Kay Boyle, author of some forty books of prose and poetry, was an American who lived for more than twenty years in Europe, was on the cutting edge of poetry in the 1920’s, and in the 1930’s was hailed as “Hemingway’s successor” by critic Mary Colum. Joan Mellen’s book is the first complete biography published since Boyle’s death in 1992. Unlike Sandra Whipple Spanier’s earlier Kay Boyle: Artist and Activist (1986), which offers a literary assessment of her work, Mellen’s book focuses on Boyle’s life and relationships. She examines Boyle’s writing, which she finds strongly autobiographical, only as it reflects and illuminates her life. Mellen draws upon extensive personal and phone interviews with Boyle and her family and friends; letters and private papers; contemporary accounts; and Boyle’s own poetry and prose.
Boyle’s life was not a quiet one. Married at twenty, she sailed with husband Richard Brault to France, became involved in the literary life of Paris, and then met and fell in love with poet-editor Ernest Walsh, father of her first child. After Walsh’s death, she married Laurence Vail, whose spontaneous nature first enchanted and later alienated her, and by whom she had three more daughters.
When the Nazis invaded France, the Vails fled to America, where Boyle soon married Joseph von Franckenstein, an Austrian who had tutored her children in France and who became an American espionage agent during World War II. They had two more children. After the war, they returned to occupied Germany, where Franckenstein held a civilian post and Boyle served as correspondent for The New Yorker. Both underwent loyalty hearings during the 1950’s; when he lost his government position, she supported them with her writing. In subsequent years, she became known for her outspoken political activism.
Mellen shatters the image that Boyle carefully cultivated. Boyle presented herself as a fascinating woman, successful author, and devoted wife and mother. Upon her 1941 return to America at the peak of her literary reputation, she was perceived as a glamorous expatriate and was the subject of several interviews. Mellen exposes her, however, as stubborn, self-centered, attractive to men, yet indifferent to her children, whom she abandoned emotionally and often physically. She did not care for her family herself but hired domestic help, while she followed her own rigorous writing schedule.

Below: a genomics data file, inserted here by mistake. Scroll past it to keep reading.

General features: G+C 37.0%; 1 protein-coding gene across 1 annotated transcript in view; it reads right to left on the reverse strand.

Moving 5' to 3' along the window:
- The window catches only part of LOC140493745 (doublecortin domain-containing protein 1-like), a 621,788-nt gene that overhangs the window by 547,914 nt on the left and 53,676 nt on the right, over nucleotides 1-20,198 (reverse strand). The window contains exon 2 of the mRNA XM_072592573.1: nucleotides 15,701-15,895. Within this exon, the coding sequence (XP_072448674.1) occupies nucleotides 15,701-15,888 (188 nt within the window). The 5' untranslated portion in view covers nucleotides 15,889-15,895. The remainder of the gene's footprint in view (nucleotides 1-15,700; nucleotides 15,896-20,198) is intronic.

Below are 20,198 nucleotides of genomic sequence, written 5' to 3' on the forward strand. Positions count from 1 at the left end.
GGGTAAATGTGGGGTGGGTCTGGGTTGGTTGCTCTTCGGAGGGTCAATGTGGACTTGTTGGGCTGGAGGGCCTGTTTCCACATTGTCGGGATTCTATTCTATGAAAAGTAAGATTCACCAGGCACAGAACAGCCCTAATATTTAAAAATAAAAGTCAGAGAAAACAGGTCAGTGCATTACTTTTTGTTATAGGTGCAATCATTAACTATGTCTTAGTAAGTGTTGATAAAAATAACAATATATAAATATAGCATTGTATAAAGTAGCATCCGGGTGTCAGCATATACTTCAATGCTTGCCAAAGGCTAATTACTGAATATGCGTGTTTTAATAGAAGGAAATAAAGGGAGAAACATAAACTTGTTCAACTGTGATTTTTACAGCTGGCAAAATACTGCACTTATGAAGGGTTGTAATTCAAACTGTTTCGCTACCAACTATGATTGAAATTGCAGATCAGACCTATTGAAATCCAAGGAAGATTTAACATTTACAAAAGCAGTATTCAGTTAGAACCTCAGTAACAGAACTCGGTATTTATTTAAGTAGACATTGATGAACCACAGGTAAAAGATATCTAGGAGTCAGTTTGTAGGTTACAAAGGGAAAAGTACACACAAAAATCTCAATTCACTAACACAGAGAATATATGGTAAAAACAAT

In contrast, Mellen notes Boyle’s surprisingly conventional ideas on bearing children, suggesting that sex to her meant babies. Mellen is extremely harsh toward her subject for not taking precautions to avoid pregnancy (though at times Boyle did) and for not taking a loving interest in the children she had. She also chastises Boyle for openly preferring her son (by Franckenstein) to her five daughters.
Mellen examines the irony that “a writer who had spent forty years chronicling the emotions of men and women with sensitivity should perceive so little about her own children.” Boyle did not understand why her children felt abandoned, as their comments repeatedly testify. She believed that she was rearing them appropriately, even after three daughters and one stepdaughter attempted suicide. When one of her lovers seduced two daughters, she forgave him. Years afterward, her daughter Clover wrote, “What is the sense of saving the children of Biafra if you can’t save your own children?”
If at times Boyle appears monstrous by her indifference to her children’s needs, such a point might not even be raised in a discussion of a male writer. Nevertheless, looking at Boyle in the total context of her family, Mellen blames her (perhaps rightfully) for the children’s problems. She finds Boyle withholding approval from her children even in her eighties.
Frequently Mellen reminds the reader that Boyle was not only author of herself but a fabricator too. She loved to embellish a good story, even to the point of contradiction. She rewrote her...
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